ATHENS, Greece — Thousands of people streamed into Syntagma Square, the centre of Greek political life, to celebrate the enormous rejection of the country’s bailout deal on Sunday.
The snap referendum announced by Prime Minister Alexis Tsipras on Friday looked like it was going to be a nail-biting finish, and opinion polls straight afterward suggested No (Oxi) might win by a couple of percentage points.
In the end, the win for No was dramatic — over 60% of the country backed the government’s proposal to reject the agreement negotiated with the country’s European creditors. Every part of the country voted No, including those where Syriza, the governing party, barely got a quarter of the vote in the January elections.
The centre of the city is exploding with joy and energy — young people are dancing and shouting in front of the parliament building. Last week, there were similar-sized rallies for both the Yes and No campaigns here. Many of those who backed Yes must feel crushed — but it’s hard to find them anywhere out on the street.
For an hour or so after the vote’s outcome became clear, the atmosphere was actually shocked Almost nobody had genuinely expected such a resounding win. People started to flood toward the square from around the city. Some are waving Syriza flags, holding OXI banners, or buying up the Greek flags being sold on the square.
The sun went down but the crowd is lit up, appropriately, by the glowing red fountain in the middle of the square. Cars beeped their horns, people blew whistles and chants of “OXI, OXI, OXI” bounded round the square.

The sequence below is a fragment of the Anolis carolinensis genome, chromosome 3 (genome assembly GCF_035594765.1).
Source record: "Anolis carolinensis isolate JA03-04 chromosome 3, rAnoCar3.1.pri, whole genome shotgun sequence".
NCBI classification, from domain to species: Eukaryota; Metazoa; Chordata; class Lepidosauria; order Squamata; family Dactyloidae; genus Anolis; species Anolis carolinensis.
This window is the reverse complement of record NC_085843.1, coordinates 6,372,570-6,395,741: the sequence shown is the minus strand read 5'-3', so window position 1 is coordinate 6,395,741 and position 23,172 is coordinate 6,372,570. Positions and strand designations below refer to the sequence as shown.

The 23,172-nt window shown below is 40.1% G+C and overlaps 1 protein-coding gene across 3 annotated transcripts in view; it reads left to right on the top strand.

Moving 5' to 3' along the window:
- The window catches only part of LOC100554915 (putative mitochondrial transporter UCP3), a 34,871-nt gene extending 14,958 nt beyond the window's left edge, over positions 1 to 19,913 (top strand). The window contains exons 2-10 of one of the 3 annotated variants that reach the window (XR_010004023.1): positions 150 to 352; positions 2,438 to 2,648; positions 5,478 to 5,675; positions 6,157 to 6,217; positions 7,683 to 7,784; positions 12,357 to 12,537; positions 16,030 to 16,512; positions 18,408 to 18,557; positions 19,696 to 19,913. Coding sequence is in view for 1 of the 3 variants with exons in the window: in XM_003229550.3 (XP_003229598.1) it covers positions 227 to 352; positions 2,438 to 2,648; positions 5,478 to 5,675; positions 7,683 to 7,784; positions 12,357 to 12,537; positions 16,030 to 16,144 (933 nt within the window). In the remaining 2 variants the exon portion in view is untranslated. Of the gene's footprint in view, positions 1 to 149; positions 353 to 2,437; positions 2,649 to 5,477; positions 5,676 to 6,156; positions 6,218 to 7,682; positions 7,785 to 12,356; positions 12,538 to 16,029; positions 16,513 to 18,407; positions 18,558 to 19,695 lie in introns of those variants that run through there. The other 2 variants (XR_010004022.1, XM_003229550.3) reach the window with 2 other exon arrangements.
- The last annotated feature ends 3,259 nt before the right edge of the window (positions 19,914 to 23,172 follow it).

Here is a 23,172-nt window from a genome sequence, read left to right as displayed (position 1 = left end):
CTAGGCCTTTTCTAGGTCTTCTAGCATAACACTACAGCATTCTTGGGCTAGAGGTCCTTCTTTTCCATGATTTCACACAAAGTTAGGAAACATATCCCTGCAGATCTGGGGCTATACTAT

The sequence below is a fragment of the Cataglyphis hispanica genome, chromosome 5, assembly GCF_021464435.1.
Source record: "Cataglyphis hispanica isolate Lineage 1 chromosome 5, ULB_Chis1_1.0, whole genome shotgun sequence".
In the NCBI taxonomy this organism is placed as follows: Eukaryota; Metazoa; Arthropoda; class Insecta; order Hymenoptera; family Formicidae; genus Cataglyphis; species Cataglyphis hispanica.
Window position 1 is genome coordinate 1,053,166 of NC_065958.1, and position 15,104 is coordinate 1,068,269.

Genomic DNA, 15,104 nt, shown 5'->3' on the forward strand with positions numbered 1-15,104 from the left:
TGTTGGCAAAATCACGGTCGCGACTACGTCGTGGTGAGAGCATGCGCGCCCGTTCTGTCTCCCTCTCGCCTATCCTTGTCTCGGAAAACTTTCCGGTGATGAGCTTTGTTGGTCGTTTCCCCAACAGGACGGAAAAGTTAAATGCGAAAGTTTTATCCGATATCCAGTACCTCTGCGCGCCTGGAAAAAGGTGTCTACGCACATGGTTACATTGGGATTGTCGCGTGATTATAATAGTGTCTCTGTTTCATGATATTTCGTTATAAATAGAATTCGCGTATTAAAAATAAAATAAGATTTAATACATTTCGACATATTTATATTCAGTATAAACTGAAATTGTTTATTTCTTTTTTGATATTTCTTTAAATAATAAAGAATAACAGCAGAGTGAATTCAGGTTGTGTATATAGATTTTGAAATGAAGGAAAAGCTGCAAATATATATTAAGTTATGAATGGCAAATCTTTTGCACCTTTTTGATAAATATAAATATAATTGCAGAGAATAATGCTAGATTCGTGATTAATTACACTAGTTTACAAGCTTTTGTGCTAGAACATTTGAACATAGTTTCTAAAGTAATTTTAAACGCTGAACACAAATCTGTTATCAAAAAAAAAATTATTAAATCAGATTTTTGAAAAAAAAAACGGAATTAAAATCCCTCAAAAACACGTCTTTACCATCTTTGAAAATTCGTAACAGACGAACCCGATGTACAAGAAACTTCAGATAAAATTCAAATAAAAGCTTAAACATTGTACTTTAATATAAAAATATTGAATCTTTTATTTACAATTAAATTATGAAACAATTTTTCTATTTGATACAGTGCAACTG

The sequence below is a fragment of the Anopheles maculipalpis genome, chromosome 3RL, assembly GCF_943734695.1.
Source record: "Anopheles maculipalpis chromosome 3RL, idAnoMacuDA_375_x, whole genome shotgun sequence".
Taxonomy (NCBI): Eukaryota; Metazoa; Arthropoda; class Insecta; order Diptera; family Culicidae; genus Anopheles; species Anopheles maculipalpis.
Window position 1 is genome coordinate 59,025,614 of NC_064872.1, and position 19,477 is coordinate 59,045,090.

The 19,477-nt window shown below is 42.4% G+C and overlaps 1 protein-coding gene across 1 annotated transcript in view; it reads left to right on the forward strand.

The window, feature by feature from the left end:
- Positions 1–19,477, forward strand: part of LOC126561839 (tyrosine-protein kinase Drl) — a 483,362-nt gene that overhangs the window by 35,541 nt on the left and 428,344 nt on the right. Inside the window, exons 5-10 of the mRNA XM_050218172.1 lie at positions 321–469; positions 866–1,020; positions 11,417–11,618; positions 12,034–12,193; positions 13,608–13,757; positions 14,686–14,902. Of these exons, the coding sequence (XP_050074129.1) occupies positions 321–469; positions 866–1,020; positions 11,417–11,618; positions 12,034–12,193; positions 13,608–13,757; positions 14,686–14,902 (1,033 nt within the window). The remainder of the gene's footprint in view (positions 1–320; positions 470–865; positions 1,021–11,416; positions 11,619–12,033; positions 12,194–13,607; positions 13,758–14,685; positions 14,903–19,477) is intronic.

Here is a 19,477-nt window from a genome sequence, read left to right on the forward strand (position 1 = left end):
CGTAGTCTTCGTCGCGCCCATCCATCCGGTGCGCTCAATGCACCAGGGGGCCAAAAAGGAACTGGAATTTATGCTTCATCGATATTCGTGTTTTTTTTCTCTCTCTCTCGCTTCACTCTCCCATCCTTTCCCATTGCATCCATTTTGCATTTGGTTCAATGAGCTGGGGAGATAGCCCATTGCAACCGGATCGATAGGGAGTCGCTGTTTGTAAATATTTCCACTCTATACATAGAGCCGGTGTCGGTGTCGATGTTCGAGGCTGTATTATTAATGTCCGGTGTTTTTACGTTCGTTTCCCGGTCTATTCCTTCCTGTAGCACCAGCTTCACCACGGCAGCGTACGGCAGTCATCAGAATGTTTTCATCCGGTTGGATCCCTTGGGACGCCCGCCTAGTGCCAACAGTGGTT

A small cheer went round as it was announced that Antonis Samaras, the former prime minister would be stepping down as leader of centre-right New Democracy.
Even some demonstrators from the Fourth International, a Trotskyite Greek political movement, were there to celebrate. These sort of groups aren’t used to winning very often.
The celebrations might not last. The government’s frankly ludicrous promises that banks could open on Tuesday and that a deal could be done within 48 hours will now be exposed to reality. Reports at the end of last week suggested the banking system has just €500 million in physical cash left are genuinely scary — that simply won’t last for a country of 11 million people.
Without immediate support from the European Central Bank and a deal with its creditors, things are going to get worse for Greece and soon. This vote could even be looked back on as the beginning of a process that sent the country spiralling out of the eurozone.
Tonight is the party, and it’s absolutely amazing. But Greece might be getting a monumental hangover in the days ahead.